A 10-Year Review of Cap Rates vs Borrowing Costs
This is a very thorough report of the relationship over the past 10-years of commercial real estate capitalization rates and borrowing costs. Despite rising rates in the past 18 to 24 months, CRE cap rates have been stable or even declining.
Why is this? Partly due to the fact that there are still limited opportunities for investors to find conservative, high-yielding investments in the market, and partly due to the fact that future interest rate increases are expected to be moderate to non-existent from this point.
I also believe that the institutionalization of real estate as an alternative investment class has broadened its appeal and that, over time, the cap rates of diversified real estate portfolios will continue to narrow against other assets, such as fixed income portfolios.
From the report:
Historical data indicates higher interest rates have not necessarily weakened real estate returns. Real estate performance has remained resilient despite rising Federal Reserve rates. Prime Rates remained quite low during the initial Fed hike at the end of 2015. At the end of 2018, the Federal Reserve had anticipated that two additional hikes will occur in 2019, however there have been talks for a slow down to keep rates steady.
There is a perception that rising interest rates will drop down property values and real estate return due to higher debt. When taking a closer look at real estate performance, there are a number of factors that may provide protection to overall performance in a rising interest rate environment. Cap rates are influenced by real estate fundamentals (operations), capital flows and investor risk appetite in their respective economic and property market environments.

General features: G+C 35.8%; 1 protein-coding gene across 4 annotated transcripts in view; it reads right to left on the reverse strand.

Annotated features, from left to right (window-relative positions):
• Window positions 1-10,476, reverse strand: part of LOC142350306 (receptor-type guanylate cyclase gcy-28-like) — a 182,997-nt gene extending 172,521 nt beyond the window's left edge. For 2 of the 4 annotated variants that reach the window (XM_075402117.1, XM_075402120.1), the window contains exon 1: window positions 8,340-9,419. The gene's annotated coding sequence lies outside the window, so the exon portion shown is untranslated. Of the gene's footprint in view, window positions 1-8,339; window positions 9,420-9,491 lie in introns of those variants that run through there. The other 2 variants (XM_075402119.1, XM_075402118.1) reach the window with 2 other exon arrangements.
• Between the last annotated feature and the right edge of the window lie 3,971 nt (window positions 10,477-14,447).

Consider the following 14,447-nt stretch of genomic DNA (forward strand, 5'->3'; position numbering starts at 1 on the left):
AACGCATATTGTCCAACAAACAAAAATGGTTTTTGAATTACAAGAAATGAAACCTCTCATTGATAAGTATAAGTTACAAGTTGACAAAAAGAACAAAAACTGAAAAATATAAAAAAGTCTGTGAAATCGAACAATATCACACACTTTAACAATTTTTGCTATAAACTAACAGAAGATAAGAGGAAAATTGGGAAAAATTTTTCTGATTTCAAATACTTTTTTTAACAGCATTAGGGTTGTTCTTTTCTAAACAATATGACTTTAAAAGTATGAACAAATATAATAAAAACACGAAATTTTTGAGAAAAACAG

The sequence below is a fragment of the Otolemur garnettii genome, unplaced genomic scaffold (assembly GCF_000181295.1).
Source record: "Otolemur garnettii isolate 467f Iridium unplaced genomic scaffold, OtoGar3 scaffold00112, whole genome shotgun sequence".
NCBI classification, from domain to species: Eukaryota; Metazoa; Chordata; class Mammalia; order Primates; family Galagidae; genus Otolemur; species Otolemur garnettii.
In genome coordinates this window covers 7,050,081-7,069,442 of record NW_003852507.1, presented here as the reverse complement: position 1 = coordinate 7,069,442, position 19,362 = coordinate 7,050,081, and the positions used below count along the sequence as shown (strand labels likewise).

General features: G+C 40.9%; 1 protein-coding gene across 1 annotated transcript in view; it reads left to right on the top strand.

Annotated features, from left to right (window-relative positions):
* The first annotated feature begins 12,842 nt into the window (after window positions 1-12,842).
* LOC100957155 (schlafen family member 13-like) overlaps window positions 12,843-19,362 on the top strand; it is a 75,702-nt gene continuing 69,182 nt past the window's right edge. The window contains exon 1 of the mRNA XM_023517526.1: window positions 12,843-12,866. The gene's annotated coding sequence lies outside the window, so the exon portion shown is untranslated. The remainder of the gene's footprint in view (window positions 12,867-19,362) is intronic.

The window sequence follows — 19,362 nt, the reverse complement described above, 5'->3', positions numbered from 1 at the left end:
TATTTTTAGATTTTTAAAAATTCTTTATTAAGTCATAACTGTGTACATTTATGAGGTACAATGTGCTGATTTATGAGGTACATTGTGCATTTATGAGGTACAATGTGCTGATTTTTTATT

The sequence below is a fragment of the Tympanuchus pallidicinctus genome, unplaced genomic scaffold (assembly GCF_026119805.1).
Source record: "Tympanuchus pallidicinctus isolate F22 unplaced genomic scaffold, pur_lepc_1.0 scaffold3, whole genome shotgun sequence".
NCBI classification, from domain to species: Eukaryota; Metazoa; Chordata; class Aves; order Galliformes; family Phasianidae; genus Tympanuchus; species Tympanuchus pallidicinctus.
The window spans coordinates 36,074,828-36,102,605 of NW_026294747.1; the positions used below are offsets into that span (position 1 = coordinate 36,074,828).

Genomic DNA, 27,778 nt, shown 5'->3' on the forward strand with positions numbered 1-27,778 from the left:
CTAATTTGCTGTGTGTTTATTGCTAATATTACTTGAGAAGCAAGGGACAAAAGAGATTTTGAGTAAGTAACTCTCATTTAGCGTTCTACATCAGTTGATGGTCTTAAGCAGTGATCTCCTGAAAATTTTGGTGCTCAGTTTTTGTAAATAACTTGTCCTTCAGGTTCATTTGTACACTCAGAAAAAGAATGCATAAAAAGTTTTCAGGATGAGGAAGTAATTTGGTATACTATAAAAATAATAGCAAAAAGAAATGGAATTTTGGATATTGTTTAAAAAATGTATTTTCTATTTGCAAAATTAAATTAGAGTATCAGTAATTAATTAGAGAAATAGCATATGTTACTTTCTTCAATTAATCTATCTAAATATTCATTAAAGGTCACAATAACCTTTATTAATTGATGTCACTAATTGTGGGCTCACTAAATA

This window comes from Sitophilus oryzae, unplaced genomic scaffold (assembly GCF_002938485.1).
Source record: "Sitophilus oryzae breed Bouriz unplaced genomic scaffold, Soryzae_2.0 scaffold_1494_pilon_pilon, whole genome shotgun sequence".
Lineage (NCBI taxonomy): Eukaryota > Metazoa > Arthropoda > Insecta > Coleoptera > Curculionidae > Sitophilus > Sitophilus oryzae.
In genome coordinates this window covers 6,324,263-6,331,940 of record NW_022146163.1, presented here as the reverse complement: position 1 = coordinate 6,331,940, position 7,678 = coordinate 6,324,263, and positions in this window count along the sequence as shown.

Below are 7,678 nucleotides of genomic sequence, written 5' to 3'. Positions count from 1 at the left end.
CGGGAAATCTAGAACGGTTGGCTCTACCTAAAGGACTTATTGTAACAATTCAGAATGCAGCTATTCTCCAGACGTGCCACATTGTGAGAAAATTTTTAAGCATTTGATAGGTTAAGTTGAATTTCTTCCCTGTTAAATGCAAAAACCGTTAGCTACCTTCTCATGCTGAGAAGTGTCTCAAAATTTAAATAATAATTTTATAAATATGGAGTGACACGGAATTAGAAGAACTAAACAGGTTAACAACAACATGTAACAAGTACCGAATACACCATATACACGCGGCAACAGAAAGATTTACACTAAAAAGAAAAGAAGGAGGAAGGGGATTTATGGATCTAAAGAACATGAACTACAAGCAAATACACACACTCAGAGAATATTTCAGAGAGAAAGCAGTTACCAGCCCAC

Fed rate and inflation all have some influence over long-term fixed rates, which generally are yield sensitive on the 10-Year Treasury note. Any movement in the long end of the yield curve can affect both buyer perceptions of the relative rates of return on offer as well as the costs of financing. There has been a general increase in the 10-year treasury rate since 2016 and cap rates have been lowering yet steady. Over the course of the last 10 years, the cap rate spreads to the 10-year treas- ury yield is narrowing to the same range as 2003-2006. The current spread is a healthy cushion against rising interest rates. The 10-year rate is depressed but is still ahead of inflation and the con- sumer price index (CPI).
Data shows us that U.S. cap rates remained stable and flat, with deal volume growing slightly de- spite the eight Federal Reserve interest rate increases since 2015 across all property types. This stability correlates with the stability of the 10 Year Treasury note. CRE and 10-Year Note spreads re- main wide, and margins are less at year end 2018. While the anticipation of prime rates increasing steadily, we will see narrowing of these cap rate spreads.